From a perch near the top of the Western Conference standings, the Bobcats’ current home at 8th in the East may not be all that impressive. After all, the Mavs have rattled off 50-win season after 50-win season, they’ve been to the depths of the playoffs and back again, and they’ve battled some of the greatest teams the Western Conference has ever seen for supremacy for an entire decade. The Charlotte Bobcats, needless to say, haven’t been so lucky. They’ve had ownership troubles, coaching troubles, roster troubles, arena troubles, broadcast troubles, and fan troubles in the franchise’s six-year existence, and only now are they on the brink of a legitimate breakthrough. After much delay, the Bobcats may make the playoffs for the first time in franchise history this year, just months after Gerald Wallace became the first All-Star in franchise history.
Charlotte has come a long way since 2004, and now with Michael Jordan in a more central ownership position, the team may be ready to make one final, superficial change: a departure from the ‘Bobcats’ name, one of the worst team names in the NBA:
Maybe all that’s needed to really complete the metamorphosis from struggling, small market upstart caterpillar into playoff-bound butterfly is not only a new man at every post save point guard and small forward, but a moniker change to accompany the face lift. ‘Bobcats,’ like the miserable threads that once bore the name, has to go. It’s not even a D-League-esque team name, like Moore mentioned. It’s the name of a seven-year-old’s soccer team, and one that probably couldn’t even make the playoffs at that. Bobcats aren’t just about as unferocious and unintimidating as ferocious cats get, but naming a team after an animal just isn’t NBA practice. It’s amateur. If you’re going to name an entire franchise after an animal, at least disguise it; not the Milwaukee Deer, but the Milwaukee Bucks. Not the Detroit Flaming Horses, but the Detroit Pistons. There are enough teams named after animals, I admit, but most have enough tradition that they no longer seem out of place. The two obvious exceptions are the Toronto Raptors and the Memphis Grizzlies, but dinosaurs are awesome and hilarious and Memphis Grizzlies still reads and sounds infinitely better than the Memphis Bears.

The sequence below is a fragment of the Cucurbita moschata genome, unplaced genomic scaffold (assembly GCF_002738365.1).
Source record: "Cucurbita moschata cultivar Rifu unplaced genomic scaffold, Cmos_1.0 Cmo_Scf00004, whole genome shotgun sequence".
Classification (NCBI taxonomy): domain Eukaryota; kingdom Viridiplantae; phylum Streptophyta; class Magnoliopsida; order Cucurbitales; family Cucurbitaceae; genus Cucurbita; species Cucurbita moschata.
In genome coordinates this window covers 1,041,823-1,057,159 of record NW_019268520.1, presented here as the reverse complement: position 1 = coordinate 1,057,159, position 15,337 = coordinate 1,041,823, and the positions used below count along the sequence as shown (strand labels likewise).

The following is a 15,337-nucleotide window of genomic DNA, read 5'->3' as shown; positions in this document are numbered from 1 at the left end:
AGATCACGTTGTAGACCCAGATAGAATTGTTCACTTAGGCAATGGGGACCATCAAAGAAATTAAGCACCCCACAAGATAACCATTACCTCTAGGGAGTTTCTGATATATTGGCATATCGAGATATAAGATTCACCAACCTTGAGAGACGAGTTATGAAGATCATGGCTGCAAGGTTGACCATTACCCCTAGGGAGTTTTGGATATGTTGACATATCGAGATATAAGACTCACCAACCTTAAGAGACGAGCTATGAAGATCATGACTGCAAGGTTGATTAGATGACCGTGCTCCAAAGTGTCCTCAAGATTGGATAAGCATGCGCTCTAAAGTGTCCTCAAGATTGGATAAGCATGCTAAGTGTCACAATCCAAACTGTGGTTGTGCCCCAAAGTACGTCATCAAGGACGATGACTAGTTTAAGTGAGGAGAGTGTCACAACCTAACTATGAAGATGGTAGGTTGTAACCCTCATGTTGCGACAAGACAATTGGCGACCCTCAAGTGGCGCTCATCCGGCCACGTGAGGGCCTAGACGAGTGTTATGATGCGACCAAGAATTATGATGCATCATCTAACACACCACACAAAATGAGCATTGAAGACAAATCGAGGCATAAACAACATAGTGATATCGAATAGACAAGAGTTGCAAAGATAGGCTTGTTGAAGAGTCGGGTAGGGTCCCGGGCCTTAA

For the most part in professional basketball, we go inanimate (Nets, Nuggets, Spurs), confounding (Celtics, Lakers), or nonsensical (Pacers). It’s time that Charlotte buys into the tradition, and there is no better time than now. Regardless of what happens in the rest of this season, the Bobcats have been reborn. They’ve constructed hope without much potential, and they’ve created a culture and a family where there was nothing but confusion. I’m not saying anyone should buy into MJ and Larry Brown’s world like they buy into Pop and Buford’s, or Phil Jackson and Jerry Buss’, or Sam Presti and Scotty Brooks’. But there’s something going on in Charlotte that’s worthy of your attention, and it’s worthy of a far better name than the Bobcats.
You can read my full piece on the Bobcats at HP.
The Dallas Mavericks visit the Charlotte Bobcats: